There is a renewed determination in the UK to ensure that we capitalise on the excellence of our scientific research and capture the economic and societal benefits from the basic research that we fund. Many important initiatives from the Department of Business, Innovation and Skills (BIS) and the Technology Strategy Board (TSB), in collaboration with the Research Councils UK, are designed to support the translation from basic science to practical outcomes, encouraging public and private bodies to work together to facilitate innovation processes.
These investments are leading to an innovation environment that may be better today than it has been in
In order to capture this potential, however, we need a radically new approach to innovation support from the social sciences, to help businesses navigate the many uncertainties along the way from basic science to practical impact. This should build on a better understanding of the multiplicity of factors – technological, regulatory and societal – that determine not just which innovations reach a marketplace, but also the innovative capacity and competitive advantage of industry sectors, regions and countries.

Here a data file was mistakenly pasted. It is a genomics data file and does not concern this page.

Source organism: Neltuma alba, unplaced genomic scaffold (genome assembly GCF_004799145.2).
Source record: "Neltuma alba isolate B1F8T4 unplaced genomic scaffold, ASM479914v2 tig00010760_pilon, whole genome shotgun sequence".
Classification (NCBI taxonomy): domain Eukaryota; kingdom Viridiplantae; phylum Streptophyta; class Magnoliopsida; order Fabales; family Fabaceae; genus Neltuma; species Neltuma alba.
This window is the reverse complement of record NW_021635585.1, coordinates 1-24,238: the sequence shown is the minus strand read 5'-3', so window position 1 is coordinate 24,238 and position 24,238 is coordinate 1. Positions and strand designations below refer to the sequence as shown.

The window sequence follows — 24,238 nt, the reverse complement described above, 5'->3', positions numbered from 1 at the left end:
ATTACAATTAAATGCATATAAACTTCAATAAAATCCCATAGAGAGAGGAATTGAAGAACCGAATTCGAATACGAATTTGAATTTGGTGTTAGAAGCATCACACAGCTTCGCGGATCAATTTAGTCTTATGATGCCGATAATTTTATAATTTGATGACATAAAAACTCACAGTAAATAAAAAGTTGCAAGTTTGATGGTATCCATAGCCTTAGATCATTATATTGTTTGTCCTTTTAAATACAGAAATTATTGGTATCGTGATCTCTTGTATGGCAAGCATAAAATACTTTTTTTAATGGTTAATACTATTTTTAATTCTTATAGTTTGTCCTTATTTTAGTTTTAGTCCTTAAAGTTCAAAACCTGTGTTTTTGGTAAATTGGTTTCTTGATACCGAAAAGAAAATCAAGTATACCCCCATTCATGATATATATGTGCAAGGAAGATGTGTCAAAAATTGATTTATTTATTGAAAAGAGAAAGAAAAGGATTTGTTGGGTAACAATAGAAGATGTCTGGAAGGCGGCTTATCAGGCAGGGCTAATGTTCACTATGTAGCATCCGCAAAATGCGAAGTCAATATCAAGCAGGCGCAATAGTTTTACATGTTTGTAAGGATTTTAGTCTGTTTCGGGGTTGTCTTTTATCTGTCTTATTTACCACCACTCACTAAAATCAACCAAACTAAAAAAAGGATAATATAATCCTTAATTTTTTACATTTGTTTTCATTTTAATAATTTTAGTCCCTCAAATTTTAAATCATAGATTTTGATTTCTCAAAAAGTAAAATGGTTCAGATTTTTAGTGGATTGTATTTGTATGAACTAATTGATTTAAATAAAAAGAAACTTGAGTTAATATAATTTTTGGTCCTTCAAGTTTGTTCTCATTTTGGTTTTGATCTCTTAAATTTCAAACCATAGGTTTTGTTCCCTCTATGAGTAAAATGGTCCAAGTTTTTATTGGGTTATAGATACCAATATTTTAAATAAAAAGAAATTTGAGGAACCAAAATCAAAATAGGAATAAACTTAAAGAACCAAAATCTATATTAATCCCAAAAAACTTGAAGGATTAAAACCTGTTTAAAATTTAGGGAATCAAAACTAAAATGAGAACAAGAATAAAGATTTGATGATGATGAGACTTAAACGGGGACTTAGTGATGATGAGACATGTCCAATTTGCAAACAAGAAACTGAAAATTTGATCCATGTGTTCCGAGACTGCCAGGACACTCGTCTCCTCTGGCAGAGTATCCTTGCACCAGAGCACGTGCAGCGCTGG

The Innogen Institute bases its research and advisory work on a framework that captures the important aspirations, opportunities and pathways to impact for advanced innovative technology sectors – and adds to that an integrative analysis of interactions between innovators, policymakers and stakeholders. This allows us to foresight more effectively the future outcomes of specific policies, regulatory initiatives, innovation support mechanisms and investment decisions, as well as to identify gaps in the capacity of policymakers, regulators, funders and other important actors to be responsive to the rapid pace of innovation.
At the recent National Science and Innovation Conference: Achieving Scientific Excellence and Economic Growth, Innogen presented a plenary session on “Foresighting Trajectories for Advanced Innovative Technologies,” which explored Innogen’s approach to the analysis of innovation generation, focusing on where our ideas are having most traction in innovation and policy communities. Joyce Tait discussed foresighting future value chains, Joanna Chataway explored public private partnerships with a particular emphasis on Structural Genomics Consortium, and Michele Mastroeni concluded with a presentation on mission-oriented research.
Read the Foresighting Trajectories for Advanced Innovative Technologies briefing